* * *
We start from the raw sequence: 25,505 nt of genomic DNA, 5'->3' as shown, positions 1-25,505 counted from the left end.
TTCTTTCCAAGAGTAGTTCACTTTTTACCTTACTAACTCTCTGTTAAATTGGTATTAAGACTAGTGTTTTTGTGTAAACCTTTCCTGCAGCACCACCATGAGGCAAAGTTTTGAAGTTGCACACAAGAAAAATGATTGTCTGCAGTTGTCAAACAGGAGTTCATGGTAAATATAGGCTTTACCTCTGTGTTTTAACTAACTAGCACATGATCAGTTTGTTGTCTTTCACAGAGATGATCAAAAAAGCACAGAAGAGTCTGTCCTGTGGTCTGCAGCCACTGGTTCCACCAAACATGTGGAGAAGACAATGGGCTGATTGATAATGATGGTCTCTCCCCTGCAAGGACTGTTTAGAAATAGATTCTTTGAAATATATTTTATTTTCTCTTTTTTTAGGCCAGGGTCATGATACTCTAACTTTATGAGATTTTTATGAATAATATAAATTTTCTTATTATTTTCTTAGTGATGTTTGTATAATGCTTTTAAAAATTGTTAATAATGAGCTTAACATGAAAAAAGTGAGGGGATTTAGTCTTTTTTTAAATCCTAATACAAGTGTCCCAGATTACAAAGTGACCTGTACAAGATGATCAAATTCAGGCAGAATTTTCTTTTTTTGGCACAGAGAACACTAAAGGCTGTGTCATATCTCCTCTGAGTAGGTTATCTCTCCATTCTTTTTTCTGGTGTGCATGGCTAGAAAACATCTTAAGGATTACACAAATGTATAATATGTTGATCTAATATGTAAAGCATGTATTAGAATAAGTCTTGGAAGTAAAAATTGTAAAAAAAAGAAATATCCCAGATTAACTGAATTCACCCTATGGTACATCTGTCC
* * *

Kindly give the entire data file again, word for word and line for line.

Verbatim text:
We start from the raw sequence: 25,505 nt of genomic DNA, 5'->3' as shown, positions 1-25,505 counted from the left end.
TTCTTTCCAAGAGTAGTTCACTTTTTACCTTACTAACTCTCTGTTAAATTGGTATTAAGACTAGTGTTTTTGTGTAAACCTTTCCTGCAGCACCACCATGAGGCAAAGTTTTGAAGTTGCACACAAGAAAAATGATTGTCTGCAGTTGTCAAACAGGAGTTCATGGTAAATATAGGCTTTACCTCTGTGTTTTAACTAACTAGCACATGATCAGTTTGTTGTCTTTCACAGAGATGATCAAAAAAGCACAGAAGAGTCTGTCCTGTGGTCTGCAGCCACTGGTTCCACCAAACATGTGGAGAAGACAATGGGCTGATTGATAATGATGGTCTCTCCCCTGCAAGGACTGTTTAGAAATAGATTCTTTGAAATATATTTTATTTTCTCTTTTTTTAGGCCAGGGTCATGATACTCTAACTTTATGAGATTTTTATGAATAATATAAATTTTCTTATTATTTTCTTAGTGATGTTTGTATAATGCTTTTAAAAATTGTTAATAATGAGCTTAACATGAAAAAAGTGAGGGGATTTAGTCTTTTTTTAAATCCTAATACAAGTGTCCCAGATTACAAAGTGACCTGTACAAGATGATCAAATTCAGGCAGAATTTTCTTTTTTTGGCACAGAGAACACTAAAGGCTGTGTCATATCTCCTCTGAGTAGGTTATCTCTCCATTCTTTTTTCTGGTGTGCATGGCTAGAAAACATCTTAAGGATTACACAAATGTATAATATGTTGATCTAATATGTAAAGCATGTATTAGAATAAGTCTTGGAAGTAAAAATTGTAAAAAAAAGAAATATCCCAGATTAACTGAATTCACCCTATGGTACATCTGTCC